Just a friendly reminder: No, you’re not dreaming. This is all real. These are the people who are responsible for negotiating international treaties and keeping World War III from erupting.
Again, though, as I have said, we rarely notice how persistent a theme the issue of indebtedness is in Christ’s teachings. And again, as I have also said, conventions of translation and habits of thought are chiefly to blame. In the actual text of the Sermon on the Mount, for instance, at least in the original Greek, an ominously archetypal figure, identified simply as “the wicked man” (ὁ πονηρός), makes a brief appearance. He is almost certainly meant to be understood as a depiction of the sort of avaricious, disingenuous, and rapacious man who routinely abuses, deceives, defrauds, and plunders the poor. It is he who ensnares men with false promises wrapped in a haze of preposterously extravagant oaths (Matt 5:37), and he whom Christ forbids his followers to “oppose by force” (Matt 5:39), and he from whom one should request deliverance whenever one comes before God in prayer (Matt 6:13). And yet in most translations—and, more generally, in Christian consciousness—he is all but invisible.
In the first instance, he is usually mistaken for the devil (quite illogically), while in the latter two he is altogether displaced by an abstraction, “evil,” which has no real connection to the original Greek at all. This is a pity. And, really, it is somewhat absurd. Christian tradition has produced few developments more bizarre, for instance, than the transformation of the petitionary phrases of the Lord’s Prayer in Christian thinking—and in Christian translations of scripture—into a series of supplications for absolution of sins, protection against spiritual temptation, and immunity from the threat of “evil.” They are nothing of the kind. They are, quite explicitly, requests for (in order): adequate nourishment, debt relief, avoidance of arraignment before the courts, and rescue from the depredations of powerful but unprincipled men. The prayer as a whole is a prayer for the poor—and for the poor only.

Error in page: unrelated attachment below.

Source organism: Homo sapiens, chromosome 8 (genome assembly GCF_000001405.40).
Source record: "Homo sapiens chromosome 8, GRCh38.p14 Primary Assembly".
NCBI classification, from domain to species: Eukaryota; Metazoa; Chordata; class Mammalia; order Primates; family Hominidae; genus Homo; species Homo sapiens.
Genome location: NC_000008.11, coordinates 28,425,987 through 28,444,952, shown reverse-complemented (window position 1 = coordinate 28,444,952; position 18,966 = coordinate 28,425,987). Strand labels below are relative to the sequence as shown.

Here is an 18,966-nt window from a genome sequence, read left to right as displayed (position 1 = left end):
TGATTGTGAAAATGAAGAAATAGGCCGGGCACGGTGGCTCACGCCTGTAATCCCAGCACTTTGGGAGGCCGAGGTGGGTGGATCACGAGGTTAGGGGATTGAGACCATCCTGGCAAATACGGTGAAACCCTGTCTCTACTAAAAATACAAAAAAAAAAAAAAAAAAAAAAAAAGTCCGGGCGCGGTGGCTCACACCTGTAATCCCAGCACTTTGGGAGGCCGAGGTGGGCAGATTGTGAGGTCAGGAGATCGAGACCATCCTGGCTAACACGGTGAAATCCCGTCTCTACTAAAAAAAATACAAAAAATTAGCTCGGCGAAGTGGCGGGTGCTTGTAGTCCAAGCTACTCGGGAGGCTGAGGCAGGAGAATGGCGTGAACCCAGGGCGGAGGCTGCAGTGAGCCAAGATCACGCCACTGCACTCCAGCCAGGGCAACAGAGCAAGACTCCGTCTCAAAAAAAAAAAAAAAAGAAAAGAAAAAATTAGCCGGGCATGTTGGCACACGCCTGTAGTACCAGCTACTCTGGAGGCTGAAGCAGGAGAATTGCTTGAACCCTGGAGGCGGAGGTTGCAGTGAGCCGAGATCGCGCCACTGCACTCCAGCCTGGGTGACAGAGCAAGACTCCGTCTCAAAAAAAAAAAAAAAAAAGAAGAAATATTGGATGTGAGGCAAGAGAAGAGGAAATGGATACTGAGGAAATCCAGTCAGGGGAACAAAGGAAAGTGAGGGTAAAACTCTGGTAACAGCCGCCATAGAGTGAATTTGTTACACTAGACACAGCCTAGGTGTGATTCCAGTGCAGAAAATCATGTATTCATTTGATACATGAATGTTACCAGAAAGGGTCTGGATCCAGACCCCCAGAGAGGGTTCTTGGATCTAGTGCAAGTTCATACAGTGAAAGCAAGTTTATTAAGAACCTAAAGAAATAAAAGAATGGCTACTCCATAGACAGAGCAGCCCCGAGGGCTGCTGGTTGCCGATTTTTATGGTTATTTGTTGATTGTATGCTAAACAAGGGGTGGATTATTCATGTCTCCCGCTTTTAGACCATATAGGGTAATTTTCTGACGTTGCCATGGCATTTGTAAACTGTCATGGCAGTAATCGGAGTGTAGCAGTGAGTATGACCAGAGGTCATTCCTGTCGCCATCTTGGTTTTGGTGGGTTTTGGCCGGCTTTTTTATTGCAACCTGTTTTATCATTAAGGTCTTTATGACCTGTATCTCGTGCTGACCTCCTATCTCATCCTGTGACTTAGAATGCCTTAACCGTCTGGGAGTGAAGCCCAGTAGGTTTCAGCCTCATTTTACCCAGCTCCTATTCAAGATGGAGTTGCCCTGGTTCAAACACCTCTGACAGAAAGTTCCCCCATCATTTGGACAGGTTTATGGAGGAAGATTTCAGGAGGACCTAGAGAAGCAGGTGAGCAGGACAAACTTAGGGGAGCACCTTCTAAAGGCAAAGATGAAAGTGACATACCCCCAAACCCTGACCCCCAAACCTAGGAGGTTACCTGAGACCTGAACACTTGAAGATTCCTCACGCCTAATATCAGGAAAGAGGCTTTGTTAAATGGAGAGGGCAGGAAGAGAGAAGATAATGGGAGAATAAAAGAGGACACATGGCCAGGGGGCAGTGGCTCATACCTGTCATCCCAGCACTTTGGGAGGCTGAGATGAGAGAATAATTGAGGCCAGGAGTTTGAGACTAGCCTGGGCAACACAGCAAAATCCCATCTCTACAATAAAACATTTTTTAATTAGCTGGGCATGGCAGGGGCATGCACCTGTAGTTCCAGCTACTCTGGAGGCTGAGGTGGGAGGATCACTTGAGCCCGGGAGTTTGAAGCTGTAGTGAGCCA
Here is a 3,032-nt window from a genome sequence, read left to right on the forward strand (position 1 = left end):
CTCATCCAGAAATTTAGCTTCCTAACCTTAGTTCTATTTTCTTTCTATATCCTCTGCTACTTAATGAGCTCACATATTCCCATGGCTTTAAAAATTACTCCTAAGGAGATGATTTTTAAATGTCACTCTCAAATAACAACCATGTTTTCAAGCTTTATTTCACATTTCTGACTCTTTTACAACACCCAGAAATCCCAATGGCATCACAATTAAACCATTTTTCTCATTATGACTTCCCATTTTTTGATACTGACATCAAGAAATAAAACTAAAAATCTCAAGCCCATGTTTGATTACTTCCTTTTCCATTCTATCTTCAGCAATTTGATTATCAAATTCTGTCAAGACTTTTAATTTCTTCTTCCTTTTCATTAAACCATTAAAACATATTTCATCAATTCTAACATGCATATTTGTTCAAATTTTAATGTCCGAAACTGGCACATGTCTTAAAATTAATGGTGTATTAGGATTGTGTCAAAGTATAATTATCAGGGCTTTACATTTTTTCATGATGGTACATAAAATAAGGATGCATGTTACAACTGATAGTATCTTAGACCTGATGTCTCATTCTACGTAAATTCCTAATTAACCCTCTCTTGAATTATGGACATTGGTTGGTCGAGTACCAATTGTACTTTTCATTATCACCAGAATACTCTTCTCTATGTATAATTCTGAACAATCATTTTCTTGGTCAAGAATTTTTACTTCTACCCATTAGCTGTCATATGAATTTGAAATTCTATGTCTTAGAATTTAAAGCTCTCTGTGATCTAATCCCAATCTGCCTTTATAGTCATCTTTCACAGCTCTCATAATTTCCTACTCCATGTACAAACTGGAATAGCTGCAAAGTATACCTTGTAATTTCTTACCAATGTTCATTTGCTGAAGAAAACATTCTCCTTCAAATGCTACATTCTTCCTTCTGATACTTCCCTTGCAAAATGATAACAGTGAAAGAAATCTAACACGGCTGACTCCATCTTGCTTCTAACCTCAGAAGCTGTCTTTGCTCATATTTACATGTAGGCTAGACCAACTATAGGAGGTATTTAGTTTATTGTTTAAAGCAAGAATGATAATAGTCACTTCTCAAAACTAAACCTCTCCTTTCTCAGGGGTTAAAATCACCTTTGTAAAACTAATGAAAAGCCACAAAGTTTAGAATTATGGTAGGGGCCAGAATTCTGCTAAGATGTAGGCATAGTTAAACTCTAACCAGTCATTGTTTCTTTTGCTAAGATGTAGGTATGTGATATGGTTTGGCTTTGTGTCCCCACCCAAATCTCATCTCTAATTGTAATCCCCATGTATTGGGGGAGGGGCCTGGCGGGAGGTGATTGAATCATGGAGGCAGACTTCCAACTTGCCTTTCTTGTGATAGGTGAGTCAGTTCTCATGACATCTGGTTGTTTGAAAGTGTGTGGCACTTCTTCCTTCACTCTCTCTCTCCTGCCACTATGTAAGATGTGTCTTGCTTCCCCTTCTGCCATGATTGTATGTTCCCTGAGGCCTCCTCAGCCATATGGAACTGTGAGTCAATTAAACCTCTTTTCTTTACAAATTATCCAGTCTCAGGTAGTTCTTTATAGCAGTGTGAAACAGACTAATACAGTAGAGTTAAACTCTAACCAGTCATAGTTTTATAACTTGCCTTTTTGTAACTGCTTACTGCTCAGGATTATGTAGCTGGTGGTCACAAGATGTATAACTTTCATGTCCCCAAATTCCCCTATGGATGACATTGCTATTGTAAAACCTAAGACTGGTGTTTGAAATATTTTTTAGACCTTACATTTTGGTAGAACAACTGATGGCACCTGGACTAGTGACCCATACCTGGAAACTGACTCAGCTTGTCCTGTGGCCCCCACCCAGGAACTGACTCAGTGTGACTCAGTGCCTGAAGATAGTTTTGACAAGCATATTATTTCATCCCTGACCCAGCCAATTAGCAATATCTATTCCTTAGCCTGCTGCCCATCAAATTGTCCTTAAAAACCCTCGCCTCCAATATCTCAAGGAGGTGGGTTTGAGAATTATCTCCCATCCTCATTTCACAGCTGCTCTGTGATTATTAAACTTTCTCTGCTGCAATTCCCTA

–David Bentley Hart, “A Prayer for the Poor”
After Aetna approved the in-network payment of $70,882, (not including the fees of the surgeon and anesthesiologist), Frank’s coinsurance required him to pay the hospital 10 percent of the total.
When Frank called NYU Langone to question the charges, the hospital punted him to Aetna, which told him it paid the bill according to its negotiated rates. Neither Aetna nor the hospital would answer his questions about the charges.
Frank found himself in a standoff familiar to many patients. The hospital and insurance company had agreed on a price, and he was required to help pay it. It’s a three-party transaction in which only two of the parties know how the totals are tallied.
–Marshall Allen, “Why Your Health Insurer Doesn’t Care About Your Big Bills”